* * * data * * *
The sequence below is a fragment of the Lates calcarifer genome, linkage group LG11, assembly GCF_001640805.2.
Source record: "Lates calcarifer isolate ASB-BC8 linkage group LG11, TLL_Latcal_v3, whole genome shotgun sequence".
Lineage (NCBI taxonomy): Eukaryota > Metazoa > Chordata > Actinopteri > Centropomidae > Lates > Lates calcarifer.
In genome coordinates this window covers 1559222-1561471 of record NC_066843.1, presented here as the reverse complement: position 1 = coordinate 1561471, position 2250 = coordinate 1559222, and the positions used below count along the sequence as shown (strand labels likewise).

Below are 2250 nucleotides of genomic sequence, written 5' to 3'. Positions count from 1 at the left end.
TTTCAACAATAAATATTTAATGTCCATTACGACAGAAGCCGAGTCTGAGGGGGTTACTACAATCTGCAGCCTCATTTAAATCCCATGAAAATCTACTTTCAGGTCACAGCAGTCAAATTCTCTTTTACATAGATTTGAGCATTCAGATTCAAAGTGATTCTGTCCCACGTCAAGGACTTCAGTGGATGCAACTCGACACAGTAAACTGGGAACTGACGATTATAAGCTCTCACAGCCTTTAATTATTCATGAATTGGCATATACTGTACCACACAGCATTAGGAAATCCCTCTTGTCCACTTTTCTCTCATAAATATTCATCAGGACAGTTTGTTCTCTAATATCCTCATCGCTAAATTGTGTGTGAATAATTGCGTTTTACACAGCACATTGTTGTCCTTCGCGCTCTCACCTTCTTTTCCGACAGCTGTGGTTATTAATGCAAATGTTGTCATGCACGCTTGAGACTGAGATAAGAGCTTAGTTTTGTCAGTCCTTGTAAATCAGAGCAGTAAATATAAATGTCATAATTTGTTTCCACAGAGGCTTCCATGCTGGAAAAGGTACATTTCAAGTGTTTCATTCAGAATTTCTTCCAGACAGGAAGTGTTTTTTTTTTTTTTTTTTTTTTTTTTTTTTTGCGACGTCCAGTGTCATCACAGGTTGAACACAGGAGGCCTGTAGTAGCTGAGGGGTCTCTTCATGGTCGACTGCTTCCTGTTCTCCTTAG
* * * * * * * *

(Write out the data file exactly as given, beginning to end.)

The sequence below is a fragment of the Lates calcarifer genome, linkage group LG11, assembly GCF_001640805.2.
Source record: "Lates calcarifer isolate ASB-BC8 linkage group LG11, TLL_Latcal_v3, whole genome shotgun sequence".
Lineage (NCBI taxonomy): Eukaryota > Metazoa > Chordata > Actinopteri > Centropomidae > Lates > Lates calcarifer.
In genome coordinates this window covers 1559222-1561471 of record NC_066843.1, presented here as the reverse complement: position 1 = coordinate 1561471, position 2250 = coordinate 1559222, and the positions used below count along the sequence as shown (strand labels likewise).

Below are 2250 nucleotides of genomic sequence, written 5' to 3'. Positions count from 1 at the left end.
TTTCAACAATAAATATTTAATGTCCATTACGACAGAAGCCGAGTCTGAGGGGGTTACTACAATCTGCAGCCTCATTTAAATCCCATGAAAATCTACTTTCAGGTCACAGCAGTCAAATTCTCTTTTACATAGATTTGAGCATTCAGATTCAAAGTGATTCTGTCCCACGTCAAGGACTTCAGTGGATGCAACTCGACACAGTAAACTGGGAACTGACGATTATAAGCTCTCACAGCCTTTAATTATTCATGAATTGGCATATACTGTACCACACAGCATTAGGAAATCCCTCTTGTCCACTTTTCTCTCATAAATATTCATCAGGACAGTTTGTTCTCTAATATCCTCATCGCTAAATTGTGTGTGAATAATTGCGTTTTACACAGCACATTGTTGTCCTTCGCGCTCTCACCTTCTTTTCCGACAGCTGTGGTTATTAATGCAAATGTTGTCATGCACGCTTGAGACTGAGATAAGAGCTTAGTTTTGTCAGTCCTTGTAAATCAGAGCAGTAAATATAAATGTCATAATTTGTTTCCACAGAGGCTTCCATGCTGGAAAAGGTACATTTCAAGTGTTTCATTCAGAATTTCTTCCAGACAGGAAGTGTTTTTTTTTTTTTTTTTTTTTTTTTTTTTTTGCGACGTCCAGTGTCATCACAGGTTGAACACAGGAGGCCTGTAGTAGCTGAGGGGTCTCTTCATGGTCGACTGCTTCCTGTTCTCCTTAG